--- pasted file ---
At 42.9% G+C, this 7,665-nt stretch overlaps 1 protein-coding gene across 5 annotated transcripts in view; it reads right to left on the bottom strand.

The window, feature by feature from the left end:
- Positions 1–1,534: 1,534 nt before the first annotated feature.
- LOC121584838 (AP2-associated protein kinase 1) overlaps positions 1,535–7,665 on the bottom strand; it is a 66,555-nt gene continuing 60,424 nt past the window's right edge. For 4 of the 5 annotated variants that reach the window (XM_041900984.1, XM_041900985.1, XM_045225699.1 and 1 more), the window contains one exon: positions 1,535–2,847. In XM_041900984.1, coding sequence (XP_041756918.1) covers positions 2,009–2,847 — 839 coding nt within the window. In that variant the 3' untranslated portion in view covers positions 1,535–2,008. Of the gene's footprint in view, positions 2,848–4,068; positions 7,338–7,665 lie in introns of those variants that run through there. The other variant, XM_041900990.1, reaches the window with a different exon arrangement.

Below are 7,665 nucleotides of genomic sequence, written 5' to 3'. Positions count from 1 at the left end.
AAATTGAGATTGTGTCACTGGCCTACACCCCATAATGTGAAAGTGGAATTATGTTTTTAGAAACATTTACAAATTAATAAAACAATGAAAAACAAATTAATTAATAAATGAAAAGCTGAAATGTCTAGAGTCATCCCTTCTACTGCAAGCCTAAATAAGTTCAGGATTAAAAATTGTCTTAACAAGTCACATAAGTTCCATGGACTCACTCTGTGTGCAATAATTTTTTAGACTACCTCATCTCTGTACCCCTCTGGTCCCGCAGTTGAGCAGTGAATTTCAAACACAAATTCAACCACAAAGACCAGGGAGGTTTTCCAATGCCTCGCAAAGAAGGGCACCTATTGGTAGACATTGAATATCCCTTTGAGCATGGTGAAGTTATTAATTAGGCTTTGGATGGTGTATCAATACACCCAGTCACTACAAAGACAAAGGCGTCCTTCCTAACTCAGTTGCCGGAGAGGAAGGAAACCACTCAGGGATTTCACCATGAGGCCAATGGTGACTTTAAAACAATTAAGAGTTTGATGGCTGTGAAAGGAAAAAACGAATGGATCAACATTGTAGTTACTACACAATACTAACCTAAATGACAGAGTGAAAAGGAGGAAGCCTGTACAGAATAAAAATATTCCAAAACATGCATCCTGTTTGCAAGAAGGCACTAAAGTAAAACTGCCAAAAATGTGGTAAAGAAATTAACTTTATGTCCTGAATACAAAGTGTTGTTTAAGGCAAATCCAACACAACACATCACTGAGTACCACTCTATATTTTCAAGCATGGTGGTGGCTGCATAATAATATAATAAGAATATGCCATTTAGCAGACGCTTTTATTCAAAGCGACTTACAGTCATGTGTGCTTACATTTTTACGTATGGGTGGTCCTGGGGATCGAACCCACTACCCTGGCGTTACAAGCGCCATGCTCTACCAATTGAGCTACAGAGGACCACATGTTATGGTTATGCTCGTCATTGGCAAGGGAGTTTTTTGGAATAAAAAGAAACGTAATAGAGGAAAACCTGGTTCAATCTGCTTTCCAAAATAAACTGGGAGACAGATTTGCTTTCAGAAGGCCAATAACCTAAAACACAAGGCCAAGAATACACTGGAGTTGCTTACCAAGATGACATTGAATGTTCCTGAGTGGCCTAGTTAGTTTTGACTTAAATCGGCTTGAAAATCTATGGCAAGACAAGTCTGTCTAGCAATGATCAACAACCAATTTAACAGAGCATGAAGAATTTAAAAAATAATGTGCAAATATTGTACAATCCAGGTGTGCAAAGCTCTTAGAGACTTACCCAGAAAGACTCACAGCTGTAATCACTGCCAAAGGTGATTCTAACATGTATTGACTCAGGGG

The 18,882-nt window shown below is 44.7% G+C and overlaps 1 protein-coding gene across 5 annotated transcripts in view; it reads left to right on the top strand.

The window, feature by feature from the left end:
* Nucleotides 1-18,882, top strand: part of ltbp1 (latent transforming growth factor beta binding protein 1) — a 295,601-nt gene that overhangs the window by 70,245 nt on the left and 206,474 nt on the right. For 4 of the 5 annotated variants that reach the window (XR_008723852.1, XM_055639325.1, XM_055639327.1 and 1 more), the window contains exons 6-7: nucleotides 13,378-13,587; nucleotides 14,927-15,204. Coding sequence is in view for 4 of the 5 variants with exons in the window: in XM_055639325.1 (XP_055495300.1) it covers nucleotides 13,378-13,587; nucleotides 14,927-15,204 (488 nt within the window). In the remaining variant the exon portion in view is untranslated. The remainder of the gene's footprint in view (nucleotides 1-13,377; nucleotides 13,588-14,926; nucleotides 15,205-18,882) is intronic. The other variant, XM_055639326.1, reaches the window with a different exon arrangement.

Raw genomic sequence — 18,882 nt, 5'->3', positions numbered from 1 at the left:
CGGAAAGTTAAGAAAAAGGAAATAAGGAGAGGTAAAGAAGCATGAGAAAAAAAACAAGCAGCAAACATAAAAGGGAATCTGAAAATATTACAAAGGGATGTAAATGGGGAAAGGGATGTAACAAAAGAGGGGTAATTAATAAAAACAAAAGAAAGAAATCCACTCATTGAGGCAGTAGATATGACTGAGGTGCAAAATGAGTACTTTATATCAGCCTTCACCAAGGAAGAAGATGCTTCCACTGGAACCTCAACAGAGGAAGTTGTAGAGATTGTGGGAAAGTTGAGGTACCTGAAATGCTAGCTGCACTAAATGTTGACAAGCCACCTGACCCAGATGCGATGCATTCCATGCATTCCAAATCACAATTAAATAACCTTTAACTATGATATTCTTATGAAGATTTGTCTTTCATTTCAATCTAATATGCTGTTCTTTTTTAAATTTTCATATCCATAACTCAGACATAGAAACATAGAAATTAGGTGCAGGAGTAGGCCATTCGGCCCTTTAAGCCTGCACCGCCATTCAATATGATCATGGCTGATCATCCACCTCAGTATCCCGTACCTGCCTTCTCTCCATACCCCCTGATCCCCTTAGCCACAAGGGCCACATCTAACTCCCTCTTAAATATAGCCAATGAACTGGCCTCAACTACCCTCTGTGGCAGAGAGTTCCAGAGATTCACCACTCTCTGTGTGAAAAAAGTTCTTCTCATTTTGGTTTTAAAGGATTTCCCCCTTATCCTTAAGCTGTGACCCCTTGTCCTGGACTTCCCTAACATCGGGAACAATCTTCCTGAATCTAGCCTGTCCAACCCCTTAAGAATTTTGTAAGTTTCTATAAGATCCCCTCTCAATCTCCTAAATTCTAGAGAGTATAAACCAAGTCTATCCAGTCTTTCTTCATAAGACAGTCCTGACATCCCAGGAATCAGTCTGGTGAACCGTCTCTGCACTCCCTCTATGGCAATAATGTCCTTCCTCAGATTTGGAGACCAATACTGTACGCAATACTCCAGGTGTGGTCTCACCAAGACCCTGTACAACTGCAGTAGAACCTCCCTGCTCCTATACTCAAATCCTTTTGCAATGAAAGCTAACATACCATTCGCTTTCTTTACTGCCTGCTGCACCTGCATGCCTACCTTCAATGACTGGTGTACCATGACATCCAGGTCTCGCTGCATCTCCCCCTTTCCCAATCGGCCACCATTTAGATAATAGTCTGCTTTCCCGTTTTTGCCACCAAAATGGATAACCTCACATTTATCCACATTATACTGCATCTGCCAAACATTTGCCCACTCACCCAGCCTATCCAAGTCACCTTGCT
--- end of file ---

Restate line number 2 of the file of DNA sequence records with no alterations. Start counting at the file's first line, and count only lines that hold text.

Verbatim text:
The window, feature by feature from the left end: